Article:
"Assembly Deployment Target" property is disabled at a sandboxed solution, you're correct. But it's also disabled when developing a farm solution when the property "Include Assembly in Package" in the same properties window is set to False.
Can you verify this setting?
As the name suggests, Assembly deployment Target; specifies where the assembly i.e. dll of the SharePoint will be deployed to. So, in case of WebApplication deployment target, the assembly will be loaded in the bin folder represented by the IIS site. For example, the deployment is done to port 80 site. Then the path may look like this C:\inetpub\wwwroot\wss\...
I can't find a resource on this atm, but the main differences are:
if your solutions contains dll's it will ask to deploy them to the gac. I've personally not deployed them to a specific web app's bin folder yet.
if your solution contains webparts or other resources that require modifying the web app's web.config file, it will ask you what web application ...
I typically advise to place "shared" libraries into a dedicated WSP and keep it out project or function specific WSPs. If a specific WSP is retracted, the "shared" library will still be available. Examples of "shared" libraries are: log4net, Enterprise Library, your own shared libraries, ...
If you have a farm with multiple servers, you'll need to update your dll's in all of the servers.
but if you have only one server, you can drag your dll to the gac folder or use the GacUtil.
In any case I would suggest you to deploy your dll using a WSP solution which will copy your dll to all of the servers on your farm.
Your approach is quite correct. Have a separate wsp and deploy the common dlls to GAC.
Now for your questions :
For development of other solutions in Visual Studio which need to refer these dlls,
Just add assembly references as you normally do, choose browse option and select the required dlls. I would recommend navigating to c:\windows\assembly\gac_msil\...
Paul Beck has a good blog post about this: http://blog.sharepointsite.co.uk/2010/07/deploying-to-gac-vs-bin-folder-in-sp.html
My general rule is: Deploy my custom code to the GAC except if it's not trusted i.e. 3rd party code or there is a business reason/policy not to. It makes dev easier but is not ideal in that best practice decitates that you should ...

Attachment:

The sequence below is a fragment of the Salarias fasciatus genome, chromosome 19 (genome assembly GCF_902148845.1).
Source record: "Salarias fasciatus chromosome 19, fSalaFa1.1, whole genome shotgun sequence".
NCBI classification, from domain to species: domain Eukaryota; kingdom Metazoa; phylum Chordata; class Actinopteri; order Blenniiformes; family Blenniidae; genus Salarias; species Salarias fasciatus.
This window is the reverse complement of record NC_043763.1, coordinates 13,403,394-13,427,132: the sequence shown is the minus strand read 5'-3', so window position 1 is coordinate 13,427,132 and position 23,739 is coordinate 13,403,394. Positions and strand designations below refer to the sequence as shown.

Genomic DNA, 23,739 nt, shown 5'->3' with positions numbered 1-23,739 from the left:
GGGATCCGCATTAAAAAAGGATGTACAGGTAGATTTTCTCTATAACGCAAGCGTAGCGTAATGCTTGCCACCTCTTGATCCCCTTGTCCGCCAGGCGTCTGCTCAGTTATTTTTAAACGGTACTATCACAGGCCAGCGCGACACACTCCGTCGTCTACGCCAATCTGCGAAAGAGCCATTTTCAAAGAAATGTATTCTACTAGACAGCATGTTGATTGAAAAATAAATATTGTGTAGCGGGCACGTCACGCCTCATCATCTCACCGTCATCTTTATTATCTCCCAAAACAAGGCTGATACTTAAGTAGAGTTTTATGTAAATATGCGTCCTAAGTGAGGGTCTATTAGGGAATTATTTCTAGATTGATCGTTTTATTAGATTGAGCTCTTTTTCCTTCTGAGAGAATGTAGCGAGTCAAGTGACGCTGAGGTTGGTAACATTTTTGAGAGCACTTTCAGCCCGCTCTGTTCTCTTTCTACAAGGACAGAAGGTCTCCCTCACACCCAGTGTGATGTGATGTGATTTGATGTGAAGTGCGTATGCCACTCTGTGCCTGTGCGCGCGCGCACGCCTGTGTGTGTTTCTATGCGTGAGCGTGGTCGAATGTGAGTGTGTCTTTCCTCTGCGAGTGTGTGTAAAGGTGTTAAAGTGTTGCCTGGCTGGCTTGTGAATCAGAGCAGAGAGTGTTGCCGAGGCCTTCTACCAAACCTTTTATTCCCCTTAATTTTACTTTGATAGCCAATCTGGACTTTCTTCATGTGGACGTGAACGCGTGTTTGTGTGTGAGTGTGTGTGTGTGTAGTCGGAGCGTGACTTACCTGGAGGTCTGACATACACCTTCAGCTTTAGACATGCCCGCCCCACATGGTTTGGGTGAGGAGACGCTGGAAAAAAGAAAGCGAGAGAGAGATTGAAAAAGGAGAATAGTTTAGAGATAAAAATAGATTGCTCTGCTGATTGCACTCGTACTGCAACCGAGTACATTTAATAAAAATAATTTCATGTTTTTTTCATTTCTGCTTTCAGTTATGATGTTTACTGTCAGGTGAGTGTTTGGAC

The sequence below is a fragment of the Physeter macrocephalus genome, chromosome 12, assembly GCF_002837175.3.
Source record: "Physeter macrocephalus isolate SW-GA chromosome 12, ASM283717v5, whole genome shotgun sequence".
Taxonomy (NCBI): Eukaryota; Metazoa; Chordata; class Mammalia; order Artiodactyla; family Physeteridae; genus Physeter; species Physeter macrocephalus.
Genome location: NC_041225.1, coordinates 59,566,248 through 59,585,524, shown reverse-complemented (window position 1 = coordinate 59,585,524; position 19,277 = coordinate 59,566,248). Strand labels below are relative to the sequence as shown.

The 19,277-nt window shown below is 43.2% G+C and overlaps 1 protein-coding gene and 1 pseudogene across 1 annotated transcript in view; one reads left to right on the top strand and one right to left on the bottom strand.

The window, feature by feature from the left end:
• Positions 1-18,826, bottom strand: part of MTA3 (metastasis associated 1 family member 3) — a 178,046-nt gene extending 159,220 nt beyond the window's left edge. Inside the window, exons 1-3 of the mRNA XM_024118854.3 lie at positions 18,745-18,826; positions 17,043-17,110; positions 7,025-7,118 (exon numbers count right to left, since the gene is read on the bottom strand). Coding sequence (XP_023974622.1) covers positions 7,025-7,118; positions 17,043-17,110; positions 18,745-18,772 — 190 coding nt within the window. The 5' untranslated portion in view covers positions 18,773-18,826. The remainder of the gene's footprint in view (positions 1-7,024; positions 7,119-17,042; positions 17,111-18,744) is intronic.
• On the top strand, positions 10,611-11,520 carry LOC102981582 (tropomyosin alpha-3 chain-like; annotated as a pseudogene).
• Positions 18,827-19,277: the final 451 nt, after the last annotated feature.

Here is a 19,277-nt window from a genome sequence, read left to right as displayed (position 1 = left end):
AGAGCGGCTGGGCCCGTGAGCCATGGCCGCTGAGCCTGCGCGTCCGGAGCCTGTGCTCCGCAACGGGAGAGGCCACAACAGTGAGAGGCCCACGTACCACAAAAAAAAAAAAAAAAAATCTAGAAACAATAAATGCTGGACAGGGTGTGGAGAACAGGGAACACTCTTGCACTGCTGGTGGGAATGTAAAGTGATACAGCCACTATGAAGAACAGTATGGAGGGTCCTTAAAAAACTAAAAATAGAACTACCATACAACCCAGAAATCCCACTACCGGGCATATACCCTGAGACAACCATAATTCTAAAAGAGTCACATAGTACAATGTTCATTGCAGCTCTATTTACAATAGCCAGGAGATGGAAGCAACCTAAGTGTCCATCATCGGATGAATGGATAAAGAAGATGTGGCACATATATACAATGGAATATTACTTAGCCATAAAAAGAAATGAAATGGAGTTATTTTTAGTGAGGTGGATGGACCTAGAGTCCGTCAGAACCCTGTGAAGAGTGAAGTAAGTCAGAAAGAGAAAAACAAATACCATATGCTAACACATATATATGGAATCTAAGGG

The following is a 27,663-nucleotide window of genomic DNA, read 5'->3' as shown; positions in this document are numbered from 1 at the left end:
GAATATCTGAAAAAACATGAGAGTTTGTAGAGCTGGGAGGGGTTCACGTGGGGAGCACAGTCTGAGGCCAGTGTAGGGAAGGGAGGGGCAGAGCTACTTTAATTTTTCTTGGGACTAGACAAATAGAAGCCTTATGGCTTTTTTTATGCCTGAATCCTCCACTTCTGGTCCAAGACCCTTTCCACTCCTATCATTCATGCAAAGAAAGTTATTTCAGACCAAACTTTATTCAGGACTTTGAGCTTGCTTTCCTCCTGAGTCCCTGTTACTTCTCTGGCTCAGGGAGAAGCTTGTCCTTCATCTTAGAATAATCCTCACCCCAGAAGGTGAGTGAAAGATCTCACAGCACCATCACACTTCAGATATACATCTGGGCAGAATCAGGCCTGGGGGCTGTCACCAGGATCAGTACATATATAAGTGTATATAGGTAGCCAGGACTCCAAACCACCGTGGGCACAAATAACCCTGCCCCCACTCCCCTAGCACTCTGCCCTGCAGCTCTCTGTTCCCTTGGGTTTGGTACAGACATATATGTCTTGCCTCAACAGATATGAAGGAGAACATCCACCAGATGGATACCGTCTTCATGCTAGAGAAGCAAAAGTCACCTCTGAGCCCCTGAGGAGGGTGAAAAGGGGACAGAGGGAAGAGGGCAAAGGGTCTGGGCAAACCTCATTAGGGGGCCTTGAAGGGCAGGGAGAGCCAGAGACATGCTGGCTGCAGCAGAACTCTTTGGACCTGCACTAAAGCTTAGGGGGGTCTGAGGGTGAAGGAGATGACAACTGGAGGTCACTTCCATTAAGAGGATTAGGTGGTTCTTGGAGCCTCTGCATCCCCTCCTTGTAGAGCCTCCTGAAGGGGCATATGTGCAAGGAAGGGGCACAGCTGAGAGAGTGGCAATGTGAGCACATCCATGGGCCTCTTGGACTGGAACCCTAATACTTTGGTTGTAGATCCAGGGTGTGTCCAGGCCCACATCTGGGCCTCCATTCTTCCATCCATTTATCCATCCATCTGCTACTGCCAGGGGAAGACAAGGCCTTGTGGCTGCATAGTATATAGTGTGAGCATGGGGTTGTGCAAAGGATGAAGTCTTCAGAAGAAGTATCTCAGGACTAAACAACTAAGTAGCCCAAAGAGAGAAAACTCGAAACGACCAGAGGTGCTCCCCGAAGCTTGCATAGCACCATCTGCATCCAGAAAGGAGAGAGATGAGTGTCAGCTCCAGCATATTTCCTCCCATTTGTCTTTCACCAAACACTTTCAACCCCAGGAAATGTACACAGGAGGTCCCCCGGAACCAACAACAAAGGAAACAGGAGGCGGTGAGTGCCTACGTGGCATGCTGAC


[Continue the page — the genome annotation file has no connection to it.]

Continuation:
When Fusion (the system behind .net that controls assembly binding) looks for an Assembly it will always look in the GAC first.
Whats probably happening here is :-
You deploy your timer job assembly v1
The Timer service loads the assembly v1
You deploy your new timer assembly to the GAC (v2)
The Timer service already has V2 'bound' so it will not load ...
Often this is due to the SPTimerV4 holding a cached reference to your solution .dll:s
net stop SPTimerV4
net start SPTimerV4
in PowerShell or cmd when you have retracted your .wsp before reinstalling them
The issue was resolved by adding a strong-name assembly reference in the ascx file pointing to the code-behind assembly.
If your ascx file's assembly references do not include strong-name, like this:
<%@ Control Language="C#" AutoEventWireup="true"
CodeBehind="SomeFile.ascx.cs" Inherits="SomeNameSpace.SomeClass" %>
Try adding a full assembly ...
For SharePoint 2007 deployment, I personally use WSP builder, works great as far as you use it properly.
However back in day,s I used to add a project output to solution and then generate CAB files, then convert CAB file into WSP by changing file's extension and use STSADM command for deployment.
In newer version of SharePoint (2010, 2013) & Visual ...
what i am thinking, if you are doing some development with SharePoint Online / Office 365, then you can see the version 16 for client dll. Office 365 always ahead of race, currently if you see the version for office 365 it is 16.
So that make sense, if their some development or development tool installed for office 365.
check this one http://blog.aptillon....